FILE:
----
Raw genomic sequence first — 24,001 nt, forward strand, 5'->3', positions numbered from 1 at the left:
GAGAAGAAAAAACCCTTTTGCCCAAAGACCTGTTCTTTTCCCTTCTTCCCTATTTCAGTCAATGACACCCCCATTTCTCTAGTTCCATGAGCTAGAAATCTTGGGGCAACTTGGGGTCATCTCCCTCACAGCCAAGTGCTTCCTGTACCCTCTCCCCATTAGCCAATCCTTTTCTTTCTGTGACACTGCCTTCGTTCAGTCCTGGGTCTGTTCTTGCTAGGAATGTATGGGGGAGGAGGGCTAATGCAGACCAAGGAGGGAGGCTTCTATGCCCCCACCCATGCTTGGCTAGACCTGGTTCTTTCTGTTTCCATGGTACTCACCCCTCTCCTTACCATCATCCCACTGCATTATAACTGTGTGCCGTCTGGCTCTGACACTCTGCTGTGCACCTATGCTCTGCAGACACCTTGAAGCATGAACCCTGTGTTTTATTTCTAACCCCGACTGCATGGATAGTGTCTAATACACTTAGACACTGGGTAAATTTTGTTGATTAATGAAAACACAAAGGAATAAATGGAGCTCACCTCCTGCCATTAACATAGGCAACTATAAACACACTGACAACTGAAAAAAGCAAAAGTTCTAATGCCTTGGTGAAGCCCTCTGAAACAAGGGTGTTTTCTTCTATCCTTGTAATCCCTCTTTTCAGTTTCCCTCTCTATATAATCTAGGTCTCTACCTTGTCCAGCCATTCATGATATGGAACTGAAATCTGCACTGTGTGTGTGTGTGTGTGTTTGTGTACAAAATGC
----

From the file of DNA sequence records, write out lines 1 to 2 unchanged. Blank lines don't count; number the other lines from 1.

Raw genomic sequence first — 24,001 nt, forward strand, 5'->3', positions numbered from 1 at the left:
GAGAAGAAAAAACCCTTTTGCCCAAAGACCTGTTCTTTTCCCTTCTTCCCTATTTCAGTCAATGACACCCCCATTTCTCTAGTTCCATGAGCTAGAAATCTTGGGGCAACTTGGGGTCATCTCCCTCACAGCCAAGTGCTTCCTGTACCCTCTCCCCATTAGCCAATCCTTTTCTTTCTGTGACACTGCCTTCGTTCAGTCCTGGGTCTGTTCTTGCTAGGAATGTATGGGGGAGGAGGGCTAATGCAGACCAAGGAGGGAGGCTTCTATGCCCCCACCCATGCTTGGCTAGACCTGGTTCTTTCTGTTTCCATGGTACTCACCCCTCTCCTTACCATCATCCCACTGCATTATAACTGTGTGCCGTCTGGCTCTGACACTCTGCTGTGCACCTATGCTCTGCAGACACCTTGAAGCATGAACCCTGTGTTTTATTTCTAACCCCGACTGCATGGATAGTGTCTAATACACTTAGACACTGGGTAAATTTTGTTGATTAATGAAAACACAAAGGAATAAATGGAGCTCACCTCCTGCCATTAACATAGGCAACTATAAACACACTGACAACTGAAAAAAGCAAAAGTTCTAATGCCTTGGTGAAGCCCTCTGAAACAAGGGTGTTTTCTTCTATCCTTGTAATCCCTCTTTTCAGTTTCCCTCTCTATATAATCTAGGTCTCTACCTTGTCCAGCCATTCATGATATGGAACTGAAATCTGCACTGTGTGTGTGTGTGTGTGTTTGTGTACAAAATGC